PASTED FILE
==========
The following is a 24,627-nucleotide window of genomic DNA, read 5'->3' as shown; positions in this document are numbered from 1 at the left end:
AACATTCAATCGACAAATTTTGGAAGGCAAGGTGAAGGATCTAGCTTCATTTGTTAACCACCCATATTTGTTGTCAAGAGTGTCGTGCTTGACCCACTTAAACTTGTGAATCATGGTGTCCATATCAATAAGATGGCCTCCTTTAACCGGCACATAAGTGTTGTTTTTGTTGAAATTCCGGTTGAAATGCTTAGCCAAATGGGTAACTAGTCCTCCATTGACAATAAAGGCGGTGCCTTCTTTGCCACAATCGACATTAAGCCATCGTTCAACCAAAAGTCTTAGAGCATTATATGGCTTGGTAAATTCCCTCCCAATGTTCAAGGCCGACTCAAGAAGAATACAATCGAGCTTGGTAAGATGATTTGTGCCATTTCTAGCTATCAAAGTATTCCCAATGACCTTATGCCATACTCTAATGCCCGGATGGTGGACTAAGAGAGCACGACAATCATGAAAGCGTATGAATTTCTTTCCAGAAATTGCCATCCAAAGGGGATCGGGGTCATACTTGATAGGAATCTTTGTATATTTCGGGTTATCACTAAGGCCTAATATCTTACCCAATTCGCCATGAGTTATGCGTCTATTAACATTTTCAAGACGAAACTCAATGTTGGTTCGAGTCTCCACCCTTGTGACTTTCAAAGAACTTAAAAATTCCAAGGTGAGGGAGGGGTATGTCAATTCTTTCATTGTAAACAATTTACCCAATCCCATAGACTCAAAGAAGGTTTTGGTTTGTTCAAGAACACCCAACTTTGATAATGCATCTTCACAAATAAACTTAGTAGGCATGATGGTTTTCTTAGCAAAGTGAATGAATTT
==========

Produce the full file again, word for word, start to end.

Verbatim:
The following is a 24,627-nucleotide window of genomic DNA, read 5'->3' as shown; positions in this document are numbered from 1 at the left end:
AACATTCAATCGACAAATTTTGGAAGGCAAGGTGAAGGATCTAGCTTCATTTGTTAACCACCCATATTTGTTGTCAAGAGTGTCGTGCTTGACCCACTTAAACTTGTGAATCATGGTGTCCATATCAATAAGATGGCCTCCTTTAACCGGCACATAAGTGTTGTTTTTGTTGAAATTCCGGTTGAAATGCTTAGCCAAATGGGTAACTAGTCCTCCATTGACAATAAAGGCGGTGCCTTCTTTGCCACAATCGACATTAAGCCATCGTTCAACCAAAAGTCTTAGAGCATTATATGGCTTGGTAAATTCCCTCCCAATGTTCAAGGCCGACTCAAGAAGAATACAATCGAGCTTGGTAAGATGATTTGTGCCATTTCTAGCTATCAAAGTATTCCCAATGACCTTATGCCATACTCTAATGCCCGGATGGTGGACTAAGAGAGCACGACAATCATGAAAGCGTATGAATTTCTTTCCAGAAATTGCCATCCAAAGGGGATCGGGGTCATACTTGATAGGAATCTTTGTATATTTCGGGTTATCACTAAGGCCTAATATCTTACCCAATTCGCCATGAGTTATGCGTCTATTAACATTTTCAAGACGAAACTCAATGTTGGTTCGAGTCTCCACCCTTGTGACTTTCAAAGAACTTAAAAATTCCAAGGTGAGGGAGGGGTATGTCAATTCTTTCATTGTAAACAATTTACCCAATCCCATAGACTCAAAGAAGGTTTTGGTTTGTTCAAGAACACCCAACTTTGATAATGCATCTTCACAAATAAACTTAGTAGGCATGATGGTTTTCTTAGCAAAGTGAATGAATTT